Updated: January 10, 2014 12:05:08 am
Excerpts from a speech by National Security Advisor Shivshankar Menon to the 2012 and 2013 batches of the IFS at the Foreign Service Institute,New Delhi on December 23.
What is it that we diplomats do? Simply put,we represent our countries national interests abroad. At a minimum this requires clarity on what those interests are,and knowledge of our own country. Just being born Indian does not make you knowledgeable about India.
It also means understanding our national interest. For now and the immediate future,and possibly for the duration of your careers in the foreign service,our primary task in India will be to transform our country,developing it and modernising it to the point where every Indian has the opportunity to realise his or her full potential. And the goal of our foreign policy will remain to make that possible by creating an enabling external environment,using all the positive external factors while neutralising the negative ones. Indias transformation is the one criterion against which policy choices should first be tested,and which should guide our considerations. If we choose peace,it is because our development requires a peaceful environment. But when so required,we should be ready to choose war or to use force too,as we have in the past.
You are fortunate to be entering the IFS when the world is in a state of flux unprecedented in living memory. After a little over two decades of globalisation and an open international economic order from which India benefited considerably,the external environment and international order are now less and less responsive to Indias needs. A fundamental reordering of the international system is underway with the rise of China and other emerging countries,the attempt to form the TPP and TIPP,the emergence of the G-20,changes in military technologies and their applications,the creation of new domains of contention in cyberspace,the globalisation of terrorism,and several other fundamental changes. The big question for us is where India positions itself in this change. Do we use the opportunities that these changes throw up,which requires us to change ourselves and to change our traditional ways of doing things and interacting with the world? Or do we revert to autarchy?
So my first piece of advice to you would be to read widely in diplomacy and history with an open mind. History never repeats itself exactly. But,The past is never dead. Its not even past,(William Faulkner). Read widely not just in dry theory,but in novels and assorted fiction. Enjoy spy thrillers too,for many other people fill their heads with those ideas. Read to be self-aware and self-conscious,to get an idea of the range of human behaviour and of the different cultures and mindsets that you will have to deal with. Life would be far too easy if we only had to deal with ourselves.
A word about dress. Some younger colleagues have asked me why diplomats dress so formally and why they could not dress as they chose. The answer is that we normally dress to make the other person take us seriously and to be persuasive,not to express our personalities or look good or stylish,or for comfort. Like it or not,people judge you by your appearance. How we dress depends on the culture we operate in and the statement we choose to make. In multilateral situations we wear the universal uniform for diplomats,the dark Western suit. In Sri Lanka,where India has a special position,I wore a kurta. Sometimes,when called for by an occasion like Independence Day,we dress in bandhgalas to stress our Indianness and representative function.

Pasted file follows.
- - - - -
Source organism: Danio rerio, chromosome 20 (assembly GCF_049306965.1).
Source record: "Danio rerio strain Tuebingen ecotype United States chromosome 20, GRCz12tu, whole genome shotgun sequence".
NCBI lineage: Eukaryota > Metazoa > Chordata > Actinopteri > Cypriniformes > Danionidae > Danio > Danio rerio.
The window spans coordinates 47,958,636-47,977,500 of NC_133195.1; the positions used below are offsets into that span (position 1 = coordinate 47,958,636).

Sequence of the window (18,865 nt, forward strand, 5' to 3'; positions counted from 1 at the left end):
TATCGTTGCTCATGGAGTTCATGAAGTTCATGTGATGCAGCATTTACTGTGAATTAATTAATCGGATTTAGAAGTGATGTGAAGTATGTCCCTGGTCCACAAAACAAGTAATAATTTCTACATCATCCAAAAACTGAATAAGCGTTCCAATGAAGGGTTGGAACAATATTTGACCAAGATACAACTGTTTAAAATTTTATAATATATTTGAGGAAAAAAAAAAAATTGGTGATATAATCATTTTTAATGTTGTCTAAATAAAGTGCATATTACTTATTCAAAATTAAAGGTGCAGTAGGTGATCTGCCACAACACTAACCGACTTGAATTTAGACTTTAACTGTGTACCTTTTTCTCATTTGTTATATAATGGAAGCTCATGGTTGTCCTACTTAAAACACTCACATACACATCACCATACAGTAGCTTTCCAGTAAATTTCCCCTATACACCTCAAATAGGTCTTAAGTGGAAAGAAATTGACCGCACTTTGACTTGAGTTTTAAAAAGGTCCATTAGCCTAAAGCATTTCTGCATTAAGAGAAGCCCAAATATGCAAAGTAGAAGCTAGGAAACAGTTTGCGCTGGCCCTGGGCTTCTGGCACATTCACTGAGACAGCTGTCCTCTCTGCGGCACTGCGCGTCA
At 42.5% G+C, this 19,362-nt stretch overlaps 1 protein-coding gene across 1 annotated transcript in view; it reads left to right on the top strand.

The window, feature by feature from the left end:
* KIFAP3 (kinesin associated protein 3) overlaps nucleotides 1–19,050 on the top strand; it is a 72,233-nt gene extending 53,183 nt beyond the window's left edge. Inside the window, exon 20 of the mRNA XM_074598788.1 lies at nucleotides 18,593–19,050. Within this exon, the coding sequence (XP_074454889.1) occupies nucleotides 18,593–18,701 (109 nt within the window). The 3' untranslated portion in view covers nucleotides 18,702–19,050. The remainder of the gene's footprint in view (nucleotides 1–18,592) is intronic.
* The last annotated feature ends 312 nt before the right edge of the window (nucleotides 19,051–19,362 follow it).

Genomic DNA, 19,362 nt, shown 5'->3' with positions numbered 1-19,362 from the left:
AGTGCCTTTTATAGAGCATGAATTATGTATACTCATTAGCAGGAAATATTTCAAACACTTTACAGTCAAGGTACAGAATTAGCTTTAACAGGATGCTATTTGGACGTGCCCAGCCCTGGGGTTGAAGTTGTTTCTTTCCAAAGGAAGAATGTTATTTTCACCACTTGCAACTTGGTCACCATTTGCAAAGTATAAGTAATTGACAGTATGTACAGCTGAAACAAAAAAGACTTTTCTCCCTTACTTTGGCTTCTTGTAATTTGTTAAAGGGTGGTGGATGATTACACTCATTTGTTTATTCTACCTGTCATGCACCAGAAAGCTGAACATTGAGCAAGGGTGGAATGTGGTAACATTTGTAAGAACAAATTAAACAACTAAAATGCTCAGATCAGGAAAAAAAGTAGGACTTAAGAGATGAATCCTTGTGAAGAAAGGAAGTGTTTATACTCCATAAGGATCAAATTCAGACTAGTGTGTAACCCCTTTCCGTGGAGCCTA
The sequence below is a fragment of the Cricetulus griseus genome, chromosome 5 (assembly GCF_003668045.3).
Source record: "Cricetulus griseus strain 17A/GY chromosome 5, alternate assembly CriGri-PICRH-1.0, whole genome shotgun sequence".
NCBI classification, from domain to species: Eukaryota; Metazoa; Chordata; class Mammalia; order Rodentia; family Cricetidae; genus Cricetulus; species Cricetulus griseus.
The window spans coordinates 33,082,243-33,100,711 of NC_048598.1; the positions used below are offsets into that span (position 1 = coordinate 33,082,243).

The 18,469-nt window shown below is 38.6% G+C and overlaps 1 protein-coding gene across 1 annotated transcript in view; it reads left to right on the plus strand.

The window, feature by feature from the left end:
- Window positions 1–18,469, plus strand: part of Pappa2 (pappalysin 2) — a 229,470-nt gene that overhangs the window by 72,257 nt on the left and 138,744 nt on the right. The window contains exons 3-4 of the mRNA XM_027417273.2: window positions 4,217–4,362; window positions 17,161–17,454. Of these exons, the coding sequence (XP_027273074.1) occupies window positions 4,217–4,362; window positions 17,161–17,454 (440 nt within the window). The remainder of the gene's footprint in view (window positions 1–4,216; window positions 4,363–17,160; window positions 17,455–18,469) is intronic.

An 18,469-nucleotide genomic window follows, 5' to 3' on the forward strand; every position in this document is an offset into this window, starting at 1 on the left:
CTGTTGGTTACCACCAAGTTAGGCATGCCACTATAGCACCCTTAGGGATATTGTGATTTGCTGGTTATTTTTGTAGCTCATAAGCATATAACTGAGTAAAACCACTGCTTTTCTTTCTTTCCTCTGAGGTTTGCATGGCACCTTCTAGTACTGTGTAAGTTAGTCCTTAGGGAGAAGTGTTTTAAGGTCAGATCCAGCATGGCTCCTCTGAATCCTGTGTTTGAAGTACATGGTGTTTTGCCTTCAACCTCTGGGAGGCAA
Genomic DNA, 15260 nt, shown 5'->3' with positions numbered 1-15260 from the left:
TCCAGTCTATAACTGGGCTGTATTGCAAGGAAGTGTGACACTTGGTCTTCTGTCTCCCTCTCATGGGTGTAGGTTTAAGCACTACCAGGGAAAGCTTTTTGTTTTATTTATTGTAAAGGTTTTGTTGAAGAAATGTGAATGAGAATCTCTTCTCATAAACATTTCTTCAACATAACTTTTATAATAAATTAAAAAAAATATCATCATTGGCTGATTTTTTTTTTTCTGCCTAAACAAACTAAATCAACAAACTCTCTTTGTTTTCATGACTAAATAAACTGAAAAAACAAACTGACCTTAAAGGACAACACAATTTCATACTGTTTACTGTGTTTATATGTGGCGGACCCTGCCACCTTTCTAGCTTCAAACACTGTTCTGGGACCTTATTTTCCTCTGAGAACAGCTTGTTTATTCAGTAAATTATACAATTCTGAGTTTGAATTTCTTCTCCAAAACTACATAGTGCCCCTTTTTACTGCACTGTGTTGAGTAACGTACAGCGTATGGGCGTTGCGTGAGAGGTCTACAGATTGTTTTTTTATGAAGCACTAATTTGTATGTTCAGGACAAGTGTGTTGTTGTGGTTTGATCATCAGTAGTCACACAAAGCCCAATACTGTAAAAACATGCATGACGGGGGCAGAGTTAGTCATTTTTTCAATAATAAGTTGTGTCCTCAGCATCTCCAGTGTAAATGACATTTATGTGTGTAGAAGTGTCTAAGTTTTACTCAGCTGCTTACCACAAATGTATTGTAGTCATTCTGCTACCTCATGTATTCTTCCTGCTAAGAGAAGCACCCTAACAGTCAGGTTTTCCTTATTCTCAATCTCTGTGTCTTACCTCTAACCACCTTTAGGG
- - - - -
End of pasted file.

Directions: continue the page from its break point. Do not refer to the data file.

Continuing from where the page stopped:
I have a theory about why diplomats,soldiers and bankers dress so conservatively,each in their own uniforms. Notice how the more an occupation deals with risk,the more uniform their dress is? A soldier risks his life,the banker risks your money,and the diplomat deals with the risks of war and peace. It is in order to convey the assurance that they know what they are doing,to reassure society,the client or the interlocutor that these professions dress in what amounts to a uniform. And it seems to work.
What enables a diplomat to be persuasive,apart from his speaking,writing and other communication skills? The quality of his message,certainly,and his credibility. The fact is that in todays age of instant communication and transparency,where emails and other communications are far from secret as Snowden has shown,the half life of a lie is very short. No diplomat can get away with lying for long. And once exposed,his utility to his government and ability to persuade is as limited as his credibility. Credibility is the one weapon we diplomats have. So guard it carefully and spend it sparingly. Honesty really is the best policy.
Of course,life is not always so simple as to offer you easy packages with the choices that I have mentioned. Take the Devyani Khobragade issue. What the US Marshals did by handcuffing,searching,and otherwise humiliating her was clearly beyond the pale. We have reacted strongly. It is essential that all our partners see that they cannot mistreat Indian diplomats. And we will get her back. But the fact is that the issue of our domestic servants in the US is not a new one and we have not worked out a solution for years. Also there are broader considerations affecting the overall relationship. Our ties with the US are useful to our development and in terms of their effect on others. So final diplomatic and policy choices are driven by a variety of factors,of which domestic opinion and international law,which I have not even mentioned yet,are only a part. Assessing those factors,judging which ones to bring into play and how to do so will be your job. There are no correct answers to these questions only good,bad,better or worse choices . It is in the infinite variety of such choices and issues that diplomats handle that we find the joy of our calling as diplomats.
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